Lili Boniche – Pourquoi Tu Ne M’aimes Pas (علاش ما تحبنيش) – Pacific, c. 1950 - Released circa 1950, “علاش ما تحبنيش/Pourquoi tu ne m’aimes pas” (Why don’t you love me), a tango which blended French with Arabic, is emblematic of his signature Franco-Arabe sound, which won him fans from Algeria to Morocco (where he toured regularly) and from Morocco to metropolitan France.
Blond Blond – Ghnaït Robert Cohen [Sides 1-2] – Pathé, 1954 - Two months before fighting broke out in November 1954, a boxer from Annaba in eastern Algeria fought halfway across the globe to become the bantamweight champion of the world and a national hero back home. His name was Robert Cohen.
Albert Abitbol and Gaston Bsiri – al-Bashraf al-Kabir [Sides 1-2] – Disques Oum-El-Hassen, c. 1930s - Like all of the releases on the independent Tunisian label Oum-El-Hassen (meaning, “nightingale”), this one begins with the chirping of birds.
Elie Teboul dit Pinhas El Saidi – Istikhbar Zidane + Ya saki ou s’ki habibi – Columbia – c. 1928 - Cheikh Pinhas’s voice serves to remind of the vast and sometimes little-known universe of Algerian music-making that existed outside of Algiers and other principal locales.
Abraham Arzouane – Midam Bessari (מדם בשרי) – Olympia – c. 1950s - Despite the scant archival material, there is just enough to work with in order to erect a historical scaffolding of Arzouane, the label, and the recording itself.
Alice Fitoussi – Ya msalmin kalbi – Polyphon – 1933 - Alice Fitoussi (1916-1978?) was one of a handful of Algerian Jewish musicians to remain in Algeria after independence in 1962. In many ways, the continued presence of a highly visible and audible Algerian Jew in independent Algeria reminds that music can complicate periodization schemes.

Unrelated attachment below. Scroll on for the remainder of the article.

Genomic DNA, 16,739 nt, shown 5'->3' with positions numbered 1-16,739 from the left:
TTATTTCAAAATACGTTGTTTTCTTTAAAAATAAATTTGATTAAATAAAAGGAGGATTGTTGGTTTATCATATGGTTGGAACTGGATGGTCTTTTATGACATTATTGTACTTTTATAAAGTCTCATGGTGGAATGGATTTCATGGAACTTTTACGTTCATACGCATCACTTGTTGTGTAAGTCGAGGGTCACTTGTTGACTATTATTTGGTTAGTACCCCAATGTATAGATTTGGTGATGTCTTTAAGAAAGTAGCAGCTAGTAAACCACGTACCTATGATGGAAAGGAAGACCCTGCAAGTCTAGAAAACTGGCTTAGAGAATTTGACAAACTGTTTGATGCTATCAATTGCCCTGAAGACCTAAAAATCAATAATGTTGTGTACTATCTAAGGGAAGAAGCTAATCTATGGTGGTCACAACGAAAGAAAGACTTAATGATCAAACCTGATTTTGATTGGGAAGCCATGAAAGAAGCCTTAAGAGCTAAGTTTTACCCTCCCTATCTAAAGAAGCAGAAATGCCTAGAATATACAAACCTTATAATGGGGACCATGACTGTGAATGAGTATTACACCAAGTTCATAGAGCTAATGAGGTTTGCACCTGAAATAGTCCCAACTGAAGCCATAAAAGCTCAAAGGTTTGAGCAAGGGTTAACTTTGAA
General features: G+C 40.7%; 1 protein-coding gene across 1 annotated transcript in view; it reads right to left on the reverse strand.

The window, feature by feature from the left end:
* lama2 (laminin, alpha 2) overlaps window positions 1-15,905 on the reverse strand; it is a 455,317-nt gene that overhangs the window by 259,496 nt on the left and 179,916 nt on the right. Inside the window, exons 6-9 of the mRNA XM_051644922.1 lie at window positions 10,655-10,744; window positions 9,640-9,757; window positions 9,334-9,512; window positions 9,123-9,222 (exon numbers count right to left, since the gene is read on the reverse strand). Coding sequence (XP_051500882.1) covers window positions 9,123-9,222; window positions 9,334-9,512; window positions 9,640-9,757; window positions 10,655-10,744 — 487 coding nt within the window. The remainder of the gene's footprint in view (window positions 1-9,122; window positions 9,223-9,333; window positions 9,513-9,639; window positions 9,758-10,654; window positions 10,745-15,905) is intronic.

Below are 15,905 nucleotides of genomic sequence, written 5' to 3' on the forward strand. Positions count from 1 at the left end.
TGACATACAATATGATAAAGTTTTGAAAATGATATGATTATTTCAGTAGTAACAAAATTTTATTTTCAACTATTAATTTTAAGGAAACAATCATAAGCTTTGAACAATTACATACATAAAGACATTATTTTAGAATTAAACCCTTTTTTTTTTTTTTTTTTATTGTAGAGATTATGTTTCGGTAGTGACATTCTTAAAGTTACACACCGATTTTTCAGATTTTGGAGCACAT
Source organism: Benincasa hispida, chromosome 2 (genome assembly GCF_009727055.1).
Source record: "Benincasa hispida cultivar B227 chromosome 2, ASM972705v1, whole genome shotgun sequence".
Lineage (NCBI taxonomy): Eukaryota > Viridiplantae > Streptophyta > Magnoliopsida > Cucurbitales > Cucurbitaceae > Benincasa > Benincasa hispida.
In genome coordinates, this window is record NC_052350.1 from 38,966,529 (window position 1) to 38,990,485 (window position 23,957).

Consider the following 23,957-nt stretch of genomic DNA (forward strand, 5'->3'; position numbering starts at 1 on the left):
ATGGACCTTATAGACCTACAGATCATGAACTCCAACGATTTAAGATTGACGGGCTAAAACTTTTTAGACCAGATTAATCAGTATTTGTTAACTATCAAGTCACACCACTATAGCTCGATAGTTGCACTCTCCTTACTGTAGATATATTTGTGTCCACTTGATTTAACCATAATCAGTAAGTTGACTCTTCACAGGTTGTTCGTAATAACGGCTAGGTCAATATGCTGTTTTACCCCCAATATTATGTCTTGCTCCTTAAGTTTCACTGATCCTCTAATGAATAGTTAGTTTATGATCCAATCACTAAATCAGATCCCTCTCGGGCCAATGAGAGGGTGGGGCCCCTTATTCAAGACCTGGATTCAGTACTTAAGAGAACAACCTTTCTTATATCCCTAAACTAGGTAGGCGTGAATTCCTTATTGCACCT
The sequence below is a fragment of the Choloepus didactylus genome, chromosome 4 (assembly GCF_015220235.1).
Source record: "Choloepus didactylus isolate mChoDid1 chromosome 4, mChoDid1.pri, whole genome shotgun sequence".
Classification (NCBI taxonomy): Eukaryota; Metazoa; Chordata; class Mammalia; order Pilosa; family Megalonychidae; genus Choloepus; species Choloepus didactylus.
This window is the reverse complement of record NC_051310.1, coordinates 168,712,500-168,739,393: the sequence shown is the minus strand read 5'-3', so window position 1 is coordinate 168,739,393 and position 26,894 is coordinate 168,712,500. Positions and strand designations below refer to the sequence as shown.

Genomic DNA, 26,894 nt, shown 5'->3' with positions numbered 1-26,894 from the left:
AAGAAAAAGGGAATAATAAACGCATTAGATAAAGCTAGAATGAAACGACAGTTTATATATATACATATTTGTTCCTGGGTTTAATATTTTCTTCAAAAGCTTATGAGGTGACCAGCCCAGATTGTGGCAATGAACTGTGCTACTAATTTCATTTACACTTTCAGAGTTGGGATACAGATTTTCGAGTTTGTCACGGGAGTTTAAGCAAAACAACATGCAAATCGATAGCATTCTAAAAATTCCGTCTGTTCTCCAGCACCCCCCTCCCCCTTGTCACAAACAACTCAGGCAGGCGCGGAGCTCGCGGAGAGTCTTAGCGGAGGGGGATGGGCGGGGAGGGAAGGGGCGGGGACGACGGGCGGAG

Unknown – Bar Yohaï – Pacific, c. mid-1950s - This version of “Bar Yohaï”––of an uncredited singer on the Pacific label––comes from about the mid-1950s and was certainly the last ever recorded in Algeria.
Saoud l’Oranais – Gheniet U.S.M.O. – Polyphon, 1934 - Presented here is what is almost certainly the first soccer chant ever captured on 78 rpm record in North Africa. It dates to 1934. That it was written, performed, and recorded by Saoud l’Oranais, with accompaniment by the violinist Doudane, intrigues.
Line Monty – Ouine houa? – Pathé, c. 1952 - Algerian Paris in 1952 must have been quite the scene. In and out of the Pathé recording studio that year, for example, was a who’s who of Algerian artists including the rising star Line Monty.
Simon Amiel – Mine Cahlat Landar – Polyphon, c. 1934 - Simon Amiel appears suddenly on the Tunisian scene around 1930 although he must have been a known entity before he started recording.